The hardware side of this guide is done. Next we just need to get the Pi setup to stream it's video wirelessly. Start by loading up an SD card with standard rasbian Pixel. If unsure how to do this, reference my guide on it, here. Once the OS is loaded, put the SD card into the Pi, let the Pi bootup, and settle on the desktop. Connect the Pi to the wifi (top right corner). First thing to do will be change the hostname/password. Run the command:
sudo raspi-config
in a terminal window. From this menu, change your hostname to whatever you wish, change the password on the pi, and enable the camera. Once those settings are done, reboot the Pi.

Once the Pi comes back up, open up a terminal and type:
Under wlan0 you will see your Pi's IP addess. Make sure to note it down somewhere. The next few commands will install a package called Motion, and configure it to stream whatever the camera sees wirelessly. Run the following command to update your Pi:
sudo apt-get update
Depending on you internet connection, this command may take some time to do everything. Once the update command is done, run the following command:
sudo apt-get install motion After the install is over, we will configure Motion properly.

A few notes before we start, Motion will by default record motion detection. For some reason, this is crashing my Pi Zero, so for now we will disable motion detection. At a later date we will be setting up a Pi 3 to handle input from multiple of these IP cameras. At that point we will have the Pi 3 handle the motion detection. First thing we need to do to configure Motion is tell the daemon to always be on. Run the following command:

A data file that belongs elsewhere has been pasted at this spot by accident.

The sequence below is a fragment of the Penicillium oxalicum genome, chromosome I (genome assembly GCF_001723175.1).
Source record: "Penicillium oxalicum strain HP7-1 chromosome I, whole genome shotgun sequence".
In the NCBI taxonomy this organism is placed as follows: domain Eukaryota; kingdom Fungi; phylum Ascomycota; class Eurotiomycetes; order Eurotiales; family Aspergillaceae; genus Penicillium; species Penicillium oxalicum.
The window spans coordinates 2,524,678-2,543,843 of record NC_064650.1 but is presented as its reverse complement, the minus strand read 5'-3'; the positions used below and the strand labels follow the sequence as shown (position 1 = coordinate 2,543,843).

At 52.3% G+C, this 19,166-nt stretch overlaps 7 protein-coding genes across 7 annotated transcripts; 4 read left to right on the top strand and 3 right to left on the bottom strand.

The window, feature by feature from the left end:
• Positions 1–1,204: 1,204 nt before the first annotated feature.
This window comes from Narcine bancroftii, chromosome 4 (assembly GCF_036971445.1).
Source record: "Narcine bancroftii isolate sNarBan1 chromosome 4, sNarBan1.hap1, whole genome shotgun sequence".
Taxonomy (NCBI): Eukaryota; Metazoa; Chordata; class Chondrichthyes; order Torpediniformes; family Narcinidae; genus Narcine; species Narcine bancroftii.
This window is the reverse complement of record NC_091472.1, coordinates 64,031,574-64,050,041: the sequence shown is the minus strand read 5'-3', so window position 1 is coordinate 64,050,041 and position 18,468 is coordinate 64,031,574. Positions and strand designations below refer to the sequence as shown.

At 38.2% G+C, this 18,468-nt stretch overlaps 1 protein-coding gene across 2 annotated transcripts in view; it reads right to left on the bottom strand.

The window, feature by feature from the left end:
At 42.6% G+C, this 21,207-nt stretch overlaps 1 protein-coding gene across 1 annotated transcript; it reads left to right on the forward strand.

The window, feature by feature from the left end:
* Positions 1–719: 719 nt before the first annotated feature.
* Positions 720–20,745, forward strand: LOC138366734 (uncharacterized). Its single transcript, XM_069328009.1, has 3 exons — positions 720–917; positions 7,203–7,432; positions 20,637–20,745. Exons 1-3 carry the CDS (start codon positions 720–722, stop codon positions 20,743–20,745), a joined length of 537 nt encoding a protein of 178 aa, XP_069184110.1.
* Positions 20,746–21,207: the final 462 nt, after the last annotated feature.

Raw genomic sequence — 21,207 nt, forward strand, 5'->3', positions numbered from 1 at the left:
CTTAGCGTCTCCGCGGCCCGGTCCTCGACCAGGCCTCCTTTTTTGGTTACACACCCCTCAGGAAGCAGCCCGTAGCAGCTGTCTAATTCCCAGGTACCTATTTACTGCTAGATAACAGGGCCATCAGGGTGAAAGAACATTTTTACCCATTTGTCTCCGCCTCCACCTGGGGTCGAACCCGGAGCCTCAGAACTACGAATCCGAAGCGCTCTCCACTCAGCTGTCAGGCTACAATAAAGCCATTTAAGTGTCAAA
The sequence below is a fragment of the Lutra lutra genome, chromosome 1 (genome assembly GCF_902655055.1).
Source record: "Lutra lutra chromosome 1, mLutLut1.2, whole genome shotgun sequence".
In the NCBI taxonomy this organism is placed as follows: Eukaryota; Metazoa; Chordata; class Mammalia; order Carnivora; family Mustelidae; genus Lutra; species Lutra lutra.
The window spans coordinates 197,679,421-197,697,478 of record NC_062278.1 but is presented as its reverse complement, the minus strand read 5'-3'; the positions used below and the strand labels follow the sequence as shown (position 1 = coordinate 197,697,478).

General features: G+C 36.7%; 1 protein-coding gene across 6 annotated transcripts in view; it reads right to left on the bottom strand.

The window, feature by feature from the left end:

sudo nano /etc/default/motion
to open and edit a config file, change start_motion_daemon=no to start_motion_daemon=yes

The next command will bring up the configuration file for motion itself: sudo nano /etc/motion/motion.conf
In here you are going to need to find the following lines, and modify them to match mine:
        daemon on
        width 640
        height 480
        framerate 100
        stream_localhost off
        set motion threshold to 300000
        set stream fps to 30
These will set the stream resolution, the local framerate, allow for it to be viewed wirelessly, practically disable motion activation, and set the stream framerate.

After this, there is just one more section. Currently, the Pi will work properly, but the proper drivers are not loaded for the Pi Camera. Run the following command:
sudo nano /etc/init.d/motion
In this file, add the line sudo modprobe bcm2835-v4l2 after the line that says 'chown'. Reboot the pi, and if you open up a web browser on another computer to "ipaddresofpi:8081" you should see the camera streaming whatever it sees!

Parts links (as of March 2017):

Raspberry Pi Zero 1.3 Camera Version
IoT haT
Zero LiPo
Raspberry Pi Camera Module V2 - 8 Megapixel,1080p
Arducam 5 Megapixels 1080p Sensor OV5647 Mini Camera Video Module with 15 Pin 1.0mm Pitch to 22 Pin 0.5mm and 15pin to 15pin 1.0mm Ribbon Cable for Raspberry Pi Model A/B/B+, Pi 2, Pi 3 and Pi ZERO
SanDisk Ultra 32GB microSDHC UHS-I Card with Adapter, Grey/Red, Standard Packaging (SDSQUNC-032G-GN6MA)


Enter your Name and Email to receive notifications about new posts

Like what you see?

Consider backing us on Patreon to help cover server/project costs! Shop using our
Amazon Affiliate link! Follow us on Social Media!

Contact Me

Feel free to email me at mwagner@hackmypi.com with any questions!